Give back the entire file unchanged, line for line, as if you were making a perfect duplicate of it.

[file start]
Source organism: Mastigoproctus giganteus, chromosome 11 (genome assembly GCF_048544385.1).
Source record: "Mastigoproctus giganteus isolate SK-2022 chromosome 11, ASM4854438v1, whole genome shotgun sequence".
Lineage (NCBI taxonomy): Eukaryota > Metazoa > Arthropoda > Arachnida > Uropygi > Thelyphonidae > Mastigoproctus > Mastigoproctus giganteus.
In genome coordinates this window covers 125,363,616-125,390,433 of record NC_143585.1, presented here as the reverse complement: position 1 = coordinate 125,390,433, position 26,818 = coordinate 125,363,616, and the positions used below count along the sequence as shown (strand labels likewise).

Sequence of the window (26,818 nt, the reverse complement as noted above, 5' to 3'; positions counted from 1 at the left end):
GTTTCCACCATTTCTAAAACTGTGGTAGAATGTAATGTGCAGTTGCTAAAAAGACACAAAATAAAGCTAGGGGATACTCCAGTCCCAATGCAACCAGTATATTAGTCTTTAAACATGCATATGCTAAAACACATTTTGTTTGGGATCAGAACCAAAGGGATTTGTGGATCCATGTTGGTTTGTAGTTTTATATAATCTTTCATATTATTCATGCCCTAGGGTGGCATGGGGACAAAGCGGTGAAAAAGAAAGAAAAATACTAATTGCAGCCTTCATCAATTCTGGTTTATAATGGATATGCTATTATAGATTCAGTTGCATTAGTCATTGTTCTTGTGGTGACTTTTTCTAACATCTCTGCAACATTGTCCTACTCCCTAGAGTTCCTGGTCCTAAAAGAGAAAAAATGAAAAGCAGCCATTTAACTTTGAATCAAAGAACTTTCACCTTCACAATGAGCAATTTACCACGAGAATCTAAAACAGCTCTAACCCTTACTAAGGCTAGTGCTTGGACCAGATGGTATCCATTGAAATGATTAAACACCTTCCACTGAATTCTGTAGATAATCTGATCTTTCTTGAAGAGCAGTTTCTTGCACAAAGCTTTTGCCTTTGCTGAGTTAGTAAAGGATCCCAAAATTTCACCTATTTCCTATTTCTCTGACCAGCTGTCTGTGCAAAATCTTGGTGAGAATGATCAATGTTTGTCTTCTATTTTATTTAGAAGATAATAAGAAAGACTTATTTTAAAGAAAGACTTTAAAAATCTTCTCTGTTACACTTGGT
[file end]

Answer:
Source organism: Mastigoproctus giganteus, chromosome 11 (genome assembly GCF_048544385.1).
Source record: "Mastigoproctus giganteus isolate SK-2022 chromosome 11, ASM4854438v1, whole genome shotgun sequence".
Lineage (NCBI taxonomy): Eukaryota > Metazoa > Arthropoda > Arachnida > Uropygi > Thelyphonidae > Mastigoproctus > Mastigoproctus giganteus.
In genome coordinates this window covers 125,363,616-125,390,433 of record NC_143585.1, presented here as the reverse complement: position 1 = coordinate 125,390,433, position 26,818 = coordinate 125,363,616, and the positions used below count along the sequence as shown (strand labels likewise).

Sequence of the window (26,818 nt, the reverse complement as noted above, 5' to 3'; positions counted from 1 at the left end):
GTTTCCACCATTTCTAAAACTGTGGTAGAATGTAATGTGCAGTTGCTAAAAAGACACAAAATAAAGCTAGGGGATACTCCAGTCCCAATGCAACCAGTATATTAGTCTTTAAACATGCATATGCTAAAACACATTTTGTTTGGGATCAGAACCAAAGGGATTTGTGGATCCATGTTGGTTTGTAGTTTTATATAATCTTTCATATTATTCATGCCCTAGGGTGGCATGGGGACAAAGCGGTGAAAAAGAAAGAAAAATACTAATTGCAGCCTTCATCAATTCTGGTTTATAATGGATATGCTATTATAGATTCAGTTGCATTAGTCATTGTTCTTGTGGTGACTTTTTCTAACATCTCTGCAACATTGTCCTACTCCCTAGAGTTCCTGGTCCTAAAAGAGAAAAAATGAAAAGCAGCCATTTAACTTTGAATCAAAGAACTTTCACCTTCACAATGAGCAATTTACCACGAGAATCTAAAACAGCTCTAACCCTTACTAAGGCTAGTGCTTGGACCAGATGGTATCCATTGAAATGATTAAACACCTTCCACTGAATTCTGTAGATAATCTGATCTTTCTTGAAGAGCAGTTTCTTGCACAAAGCTTTTGCCTTTGCTGAGTTAGTAAAGGATCCCAAAATTTCACCTATTTCCTATTTCTCTGACCAGCTGTCTGTGCAAAATCTTGGTGAGAATGATCAATGTTTGTCTTCTATTTTATTTAGAAGATAATAAGAAAGACTTATTTTAAAGAAAGACTTTAAAAATCTTCTCTGTTACACTTGGT